A-rabs need support, not hassles

This Just In...

July 01, 1998|By DAN RODRICKS

STEVE BLAKE has this poetic way of rapping about the a-rabs of Baltimore. He gets downright passionate about it, too. Example: "Jughead works out of Carlton Street, but will he get fined if Man Boy hires him to drive Dirty White out of Retreat Street?"

We'll come back for a translation in a minute. First, some background about Blake:

He's front man for the Arabber Preservation Society, dedicated to keeping the horses healthy, the vendors organized and the institution intact. A-rabbing in Baltimore goes back a couple of centuries, and its survival here is unique in the nation, though a lot of people in power don't seem to appreciate that.

In fact, Blake and others formed the society a few years ago when it looked like City Hall was out to ban the a-rabs for good. They still seem to be fighting City Hall.

Of late, Blake claims, the city has made it tougher for a-rabs to sell their produce on the side streets. There are new and arbitrary licensing hassles, he says. (A-rabs must now have a Maryland driver's license or state-issued identification card to get a city permit.) And, Blake adds, a-rabs must declare a "home stable" and restrict themselves to working from it. Thus that quote from above: If the a-rab known as Jughead is assigned to the Carlton Street stable, but gets hired by another a-rab known as Man Boy to drive a produce-laden wagon hauled by the horse known as Dirty White out of the Retreat Street stable, will he be fined under the new rules?

It's harassment, Blake says. So the preservation society plans to sue the city over the rules change, possibly this week.

Too bad. Here's a place where private-public cooperation can preserve a parochial institution of charm and utility.

The Arabber Preservation Society has worked hard to provide a bridge between City Hall and the a-rabs. It has given the vendors a voice. It has studied the problems and complaints - specifically, charges that the work constitutes cruelty to animals, especially in the heat of summer - and found that a-rabbing still has a lot going for it. The nature of the work is not cruel, as long as guidelines for the care of the ponies are followed by responsible people. A-rabbing constitutes a colorful tourist attraction. It serves neighborhoods. Believe it or not, Blake says, it actually provides a decent living for the a-rabs.

So mark these among the things we'd like to see: fewer hassles and more official support for the a-rabs; a centralized stable with a grassy turnout for the horses, and a little promotion to give Jughead, Dirty White and their two-foot and four-foot brothers a higher profile in Baltimore's tourist traffic. I think there should be an a-rab parking spot at every major hotel, so guests can buy fresh 'lopes.

Police tailgater

Only thing worse than being tailgated is being tailgated by a cop. It happened Monday morning, about 7:30, on busy Route 40 between Ellicott City and Catonsville. A black-and-green state police cruiser in the fast lane nibbled at the rear of a light-colored sport utility vehicle whose driver, obviously aware of the police presence, stuck scrupulously to the 45 mph speed limit. Talk about pressure. Poor guy had to observe the speed limit and tolerate a 'gater! (Sans police presence, traffic usually blitzes through the big Patapsco Valley dip at 50 to 65 mph.) With vehicles in both lanes bunched up, the slow procession continued at its legal pace until, approaching Rolling Road, the right lane opened and the cruiser slid across, turned right and out of sight. The trooper continued his power trip elsewhere. (We wonder what would have happened had the guy in the SUV sprayed the cop with windshield wiper fluid, a trick that supposedly makes 'gaters back off.)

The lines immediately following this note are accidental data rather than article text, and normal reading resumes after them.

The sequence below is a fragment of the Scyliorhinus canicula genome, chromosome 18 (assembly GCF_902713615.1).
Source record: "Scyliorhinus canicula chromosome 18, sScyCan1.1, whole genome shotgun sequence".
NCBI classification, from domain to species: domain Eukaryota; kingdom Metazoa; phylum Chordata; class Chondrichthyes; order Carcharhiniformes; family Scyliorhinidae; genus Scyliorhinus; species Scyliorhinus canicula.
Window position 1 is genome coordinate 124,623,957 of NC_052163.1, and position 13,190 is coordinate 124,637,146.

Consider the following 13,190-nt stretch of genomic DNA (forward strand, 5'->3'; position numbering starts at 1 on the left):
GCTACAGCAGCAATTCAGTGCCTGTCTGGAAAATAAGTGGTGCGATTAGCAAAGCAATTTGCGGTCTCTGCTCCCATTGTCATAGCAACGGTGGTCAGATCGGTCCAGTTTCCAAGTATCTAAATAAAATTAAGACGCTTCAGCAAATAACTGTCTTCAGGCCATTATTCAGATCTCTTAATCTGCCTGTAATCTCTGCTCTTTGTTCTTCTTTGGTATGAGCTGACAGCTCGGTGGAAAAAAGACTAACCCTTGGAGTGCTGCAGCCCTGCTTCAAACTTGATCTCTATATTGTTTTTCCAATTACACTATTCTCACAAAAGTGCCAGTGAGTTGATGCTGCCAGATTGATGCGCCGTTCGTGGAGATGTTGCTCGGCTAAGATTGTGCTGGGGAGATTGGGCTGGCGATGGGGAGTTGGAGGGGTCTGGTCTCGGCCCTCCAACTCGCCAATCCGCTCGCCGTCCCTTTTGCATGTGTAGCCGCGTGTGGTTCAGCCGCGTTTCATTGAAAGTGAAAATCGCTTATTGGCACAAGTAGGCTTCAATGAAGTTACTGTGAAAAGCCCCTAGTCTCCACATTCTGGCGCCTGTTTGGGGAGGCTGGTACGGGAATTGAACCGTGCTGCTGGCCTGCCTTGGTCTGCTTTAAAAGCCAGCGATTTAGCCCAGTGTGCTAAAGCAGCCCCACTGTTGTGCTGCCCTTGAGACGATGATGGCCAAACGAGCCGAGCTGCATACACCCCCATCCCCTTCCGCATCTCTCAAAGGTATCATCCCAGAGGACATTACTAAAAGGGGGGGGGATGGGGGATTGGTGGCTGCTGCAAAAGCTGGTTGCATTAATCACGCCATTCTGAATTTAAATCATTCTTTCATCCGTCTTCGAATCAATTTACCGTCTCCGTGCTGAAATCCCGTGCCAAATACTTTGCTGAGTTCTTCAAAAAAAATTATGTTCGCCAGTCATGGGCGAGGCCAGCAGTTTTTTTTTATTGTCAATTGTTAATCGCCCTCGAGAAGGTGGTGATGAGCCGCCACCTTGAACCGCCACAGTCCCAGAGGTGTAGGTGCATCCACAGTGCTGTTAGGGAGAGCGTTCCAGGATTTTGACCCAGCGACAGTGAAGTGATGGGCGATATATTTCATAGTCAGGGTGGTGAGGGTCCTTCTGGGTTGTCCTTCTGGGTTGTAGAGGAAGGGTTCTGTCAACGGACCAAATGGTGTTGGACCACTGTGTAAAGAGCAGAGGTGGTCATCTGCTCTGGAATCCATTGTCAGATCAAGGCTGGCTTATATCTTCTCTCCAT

Read all about it

Woodholme House, the publishing arm of Bibelot bookstores, will offer an interesting and eclectic array of books for the fall: One of Baltimore's most popular radio shows, WQSR's morning team, has agreed to a compilation of its funny bits. "Rouse & Co.: Booked!" is the name of Steve Rouse's paperback, due in September at $16.95. Rep. Bob Ehrlich has already blurbed it: "A literary masterpiece to be prominently displayed in every bathroom stall in the Capitol." In addition, many readers of The Sun who miss her stuff on our opinion page will be happy to see Helen Chappell's Oysterback tales in paperback. "Oysterback Spoken Here" is due out in October at $14.95. My Sun colleague Michael Olesker has co-written a book with Holocaust survivor Leo Bretholz. "Leap Into Darkness: Seven Years on the Run in Wartime Europe" has a November publication date. Diane Scharper, who teaches writing at Towson University, has edited a collection of 38 memoirs by college students, offering insight into the minds of the post-Baby Boom generation. I'll let you know if there's anything there.

Culture icon

We just love roadside attractions. Here's another, reported by The Beverly Hillbilly, literary tourist and intermittent contributor to TJI: "Ellie Mae, the kids and I travelled toward Bethany Beach on Route 404, and when we took the turn at Bridgeville, Del. onto Route 13, we saw another icon of American culture: In front of a shack that had that 'lived-in' look was a guy sitting in a rust-colored, prejunked Chevelle and he was selling the entire canon of Jerry Springer's 'Too Hot for TV' videos. He was advertising them on torn-up sheets of plywood. On the way back a few days later, we passed the same place. The guy, the Chevelle and the videos were gone. But sprinklers were running out in front of the shack, watering tiny patches of crabgrass.

Think maybe they were sprucin' the place up for a visit from Jerry?"

Pub Date: 7/01/98

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